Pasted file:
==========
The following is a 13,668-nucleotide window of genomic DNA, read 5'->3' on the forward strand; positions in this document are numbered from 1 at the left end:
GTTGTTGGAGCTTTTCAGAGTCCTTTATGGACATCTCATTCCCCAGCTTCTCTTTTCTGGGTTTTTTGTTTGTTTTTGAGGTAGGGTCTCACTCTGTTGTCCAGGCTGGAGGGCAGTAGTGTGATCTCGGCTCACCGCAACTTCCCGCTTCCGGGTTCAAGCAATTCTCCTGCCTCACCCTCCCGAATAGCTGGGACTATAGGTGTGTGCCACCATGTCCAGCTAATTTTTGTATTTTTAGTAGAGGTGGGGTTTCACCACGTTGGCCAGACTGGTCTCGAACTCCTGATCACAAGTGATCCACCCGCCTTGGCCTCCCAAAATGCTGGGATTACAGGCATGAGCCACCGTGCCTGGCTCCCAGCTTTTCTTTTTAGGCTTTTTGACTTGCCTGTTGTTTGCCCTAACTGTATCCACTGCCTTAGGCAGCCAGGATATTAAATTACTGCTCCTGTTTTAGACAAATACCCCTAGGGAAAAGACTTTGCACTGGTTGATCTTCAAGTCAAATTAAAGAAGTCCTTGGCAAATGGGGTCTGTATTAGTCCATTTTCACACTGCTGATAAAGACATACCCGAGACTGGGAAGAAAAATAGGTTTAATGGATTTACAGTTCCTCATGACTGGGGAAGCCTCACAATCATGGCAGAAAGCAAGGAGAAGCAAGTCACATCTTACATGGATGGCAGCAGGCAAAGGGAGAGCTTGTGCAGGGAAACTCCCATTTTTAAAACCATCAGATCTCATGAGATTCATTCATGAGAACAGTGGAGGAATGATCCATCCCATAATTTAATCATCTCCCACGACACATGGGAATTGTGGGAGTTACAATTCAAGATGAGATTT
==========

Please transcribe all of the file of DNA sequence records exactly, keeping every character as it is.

The following is a 13,668-nucleotide window of genomic DNA, read 5'->3' on the forward strand; positions in this document are numbered from 1 at the left end:
GTTGTTGGAGCTTTTCAGAGTCCTTTATGGACATCTCATTCCCCAGCTTCTCTTTTCTGGGTTTTTTGTTTGTTTTTGAGGTAGGGTCTCACTCTGTTGTCCAGGCTGGAGGGCAGTAGTGTGATCTCGGCTCACCGCAACTTCCCGCTTCCGGGTTCAAGCAATTCTCCTGCCTCACCCTCCCGAATAGCTGGGACTATAGGTGTGTGCCACCATGTCCAGCTAATTTTTGTATTTTTAGTAGAGGTGGGGTTTCACCACGTTGGCCAGACTGGTCTCGAACTCCTGATCACAAGTGATCCACCCGCCTTGGCCTCCCAAAATGCTGGGATTACAGGCATGAGCCACCGTGCCTGGCTCCCAGCTTTTCTTTTTAGGCTTTTTGACTTGCCTGTTGTTTGCCCTAACTGTATCCACTGCCTTAGGCAGCCAGGATATTAAATTACTGCTCCTGTTTTAGACAAATACCCCTAGGGAAAAGACTTTGCACTGGTTGATCTTCAAGTCAAATTAAAGAAGTCCTTGGCAAATGGGGTCTGTATTAGTCCATTTTCACACTGCTGATAAAGACATACCCGAGACTGGGAAGAAAAATAGGTTTAATGGATTTACAGTTCCTCATGACTGGGGAAGCCTCACAATCATGGCAGAAAGCAAGGAGAAGCAAGTCACATCTTACATGGATGGCAGCAGGCAAAGGGAGAGCTTGTGCAGGGAAACTCCCATTTTTAAAACCATCAGATCTCATGAGATTCATTCATGAGAACAGTGGAGGAATGATCCATCCCATAATTTAATCATCTCCCACGACACATGGGAATTGTGGGAGTTACAATTCAAGATGAGATTT